Pesticides remain #1 method of suicide locally; efforts afoot to change how it is used and stored


By Kurt Campbell

[] – The Pesticides and Toxic Chemicals Control Board in collaboration with the Ministry of Agriculture has called for a ramping up of awareness locally for the effects of pesticides and its association with suicide.

This call was made at an award ceremony on Tuesday, October 29 for schools from across the country that took part in a pesticide awareness campaign and coincides with the observance of Pesticide Awareness Week 2013 – which is being held under the theme: “Store Wise – Save Lives.”

Speaking at the event, Agriculture Minister Dr. Leslie Ramsammy said it is important to note that while pesticides are released intentionally into the environment to increase yield and productivity, it is also harmful to our health.

It is against this backdrop that the bellow for proper storage and use of the commodity is being championed.

In this regard, Dr. Ramsammy pointed out that Guyana as a country has made significant strides and has evolved from an era where pesticides were being used indiscriminately.

“We are now much more respectful to the dangers that pesticides pose and the efforts of those who import and properly store pesticides have been observed,” he added.

However, storage at the community level leaves much to be desired, according to the Minister. He expressed dismay that established rules and regulations for storage are not always followed and the unfortunate perils of pesticides are recorded every day.

To help in addressing the effects of the improper storage of the commodity and raising the awareness for its effects on the life of families, Dr. Ramsammy reminded of the overwhelming number of persons who kill themselves yearly in Guyana using the commodity.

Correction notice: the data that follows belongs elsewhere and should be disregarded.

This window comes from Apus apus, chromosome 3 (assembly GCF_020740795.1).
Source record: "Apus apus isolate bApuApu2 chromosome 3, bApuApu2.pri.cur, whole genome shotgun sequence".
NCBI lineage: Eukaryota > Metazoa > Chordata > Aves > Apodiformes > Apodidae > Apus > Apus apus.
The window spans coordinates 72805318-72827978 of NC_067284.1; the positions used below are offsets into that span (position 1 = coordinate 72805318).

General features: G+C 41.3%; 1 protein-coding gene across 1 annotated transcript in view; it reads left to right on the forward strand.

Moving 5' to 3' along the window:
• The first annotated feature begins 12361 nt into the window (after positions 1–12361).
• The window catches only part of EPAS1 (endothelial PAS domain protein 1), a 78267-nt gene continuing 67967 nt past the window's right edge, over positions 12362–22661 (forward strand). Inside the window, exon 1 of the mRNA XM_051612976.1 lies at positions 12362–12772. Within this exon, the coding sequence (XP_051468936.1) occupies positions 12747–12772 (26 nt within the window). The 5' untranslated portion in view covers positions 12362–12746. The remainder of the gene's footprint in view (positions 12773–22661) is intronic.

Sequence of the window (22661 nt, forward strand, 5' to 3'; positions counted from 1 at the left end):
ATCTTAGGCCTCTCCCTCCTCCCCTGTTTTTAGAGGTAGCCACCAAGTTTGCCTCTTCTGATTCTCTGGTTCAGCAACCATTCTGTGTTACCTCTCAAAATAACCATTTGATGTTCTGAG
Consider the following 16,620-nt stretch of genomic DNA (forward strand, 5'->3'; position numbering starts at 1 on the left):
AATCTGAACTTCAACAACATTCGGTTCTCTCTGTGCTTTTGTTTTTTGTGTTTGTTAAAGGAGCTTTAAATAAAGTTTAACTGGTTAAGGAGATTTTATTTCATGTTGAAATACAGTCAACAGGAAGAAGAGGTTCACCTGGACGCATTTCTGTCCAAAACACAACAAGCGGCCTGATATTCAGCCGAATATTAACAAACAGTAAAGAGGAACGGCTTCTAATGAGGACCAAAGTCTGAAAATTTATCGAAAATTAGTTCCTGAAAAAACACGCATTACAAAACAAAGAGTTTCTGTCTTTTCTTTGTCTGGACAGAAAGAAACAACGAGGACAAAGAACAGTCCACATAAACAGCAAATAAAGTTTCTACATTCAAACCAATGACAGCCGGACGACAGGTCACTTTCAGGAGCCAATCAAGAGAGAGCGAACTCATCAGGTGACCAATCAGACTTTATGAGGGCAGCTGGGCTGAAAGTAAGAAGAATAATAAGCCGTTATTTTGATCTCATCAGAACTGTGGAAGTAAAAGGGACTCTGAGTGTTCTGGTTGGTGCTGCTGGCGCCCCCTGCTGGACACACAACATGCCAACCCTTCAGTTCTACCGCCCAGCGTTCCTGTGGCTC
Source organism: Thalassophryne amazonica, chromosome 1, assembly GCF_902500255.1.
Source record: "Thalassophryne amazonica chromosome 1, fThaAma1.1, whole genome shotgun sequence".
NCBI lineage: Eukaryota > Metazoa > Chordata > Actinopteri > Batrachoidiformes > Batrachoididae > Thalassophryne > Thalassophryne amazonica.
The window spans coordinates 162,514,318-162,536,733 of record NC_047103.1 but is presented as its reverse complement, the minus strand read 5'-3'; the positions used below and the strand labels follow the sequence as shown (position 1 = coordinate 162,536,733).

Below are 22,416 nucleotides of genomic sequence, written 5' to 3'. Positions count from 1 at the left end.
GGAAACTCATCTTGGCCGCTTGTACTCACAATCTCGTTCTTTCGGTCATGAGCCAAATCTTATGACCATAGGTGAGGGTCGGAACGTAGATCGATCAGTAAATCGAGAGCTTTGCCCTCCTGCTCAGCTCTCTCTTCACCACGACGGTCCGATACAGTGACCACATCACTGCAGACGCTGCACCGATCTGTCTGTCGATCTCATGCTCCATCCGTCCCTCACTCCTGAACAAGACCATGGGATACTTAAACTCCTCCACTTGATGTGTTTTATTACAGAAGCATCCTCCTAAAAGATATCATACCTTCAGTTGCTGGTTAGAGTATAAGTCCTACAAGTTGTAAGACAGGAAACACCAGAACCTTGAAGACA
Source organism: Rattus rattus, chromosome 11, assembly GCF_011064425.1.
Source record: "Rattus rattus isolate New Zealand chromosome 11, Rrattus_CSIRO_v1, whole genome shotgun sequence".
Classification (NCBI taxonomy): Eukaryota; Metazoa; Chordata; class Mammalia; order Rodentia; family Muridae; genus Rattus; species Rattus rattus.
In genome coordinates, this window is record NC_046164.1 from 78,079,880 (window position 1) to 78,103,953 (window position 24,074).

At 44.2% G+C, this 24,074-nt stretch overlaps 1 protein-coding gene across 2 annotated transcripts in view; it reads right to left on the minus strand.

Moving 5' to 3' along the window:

Over the last 10 years more than 15,000 persons committed suicide in Guyana with pesticides being the number one method because people do not rigidly adhere to the rules governing its sale and storage, Ramsammy said.

“It is criminal for anyone to sell teenagers pesticides and anyone who sell to these persons need to be ashamed of themselves and feel guilty because they could be contributing to a death” he added, adding that “authorized persons must demonstrate good judgment, there must be no flexibility and limited access.”

He says the country continues to make strides to phase out the more harmful of pesticides and condemn any attempt to smuggle these back into the country noting that it can expose the people and country to a disaster.

Pesticides have been linked to a wide range of human health hazards, ranging from short-term impacts such as headaches and nausea to chronic impacts like cancer, reproductive harm, and respiratory failure.

Acute dangers – such as nerve, skin, and eye irritation and damage, headaches, dizziness, nausea, fatigue and systemic poisoning – can sometimes be dramatic, and even occasionally fatal.

Chronic health effects may occur years after even minimal exposure to pesticides in the environment, or result from the pesticide residues which we ingest through our food.



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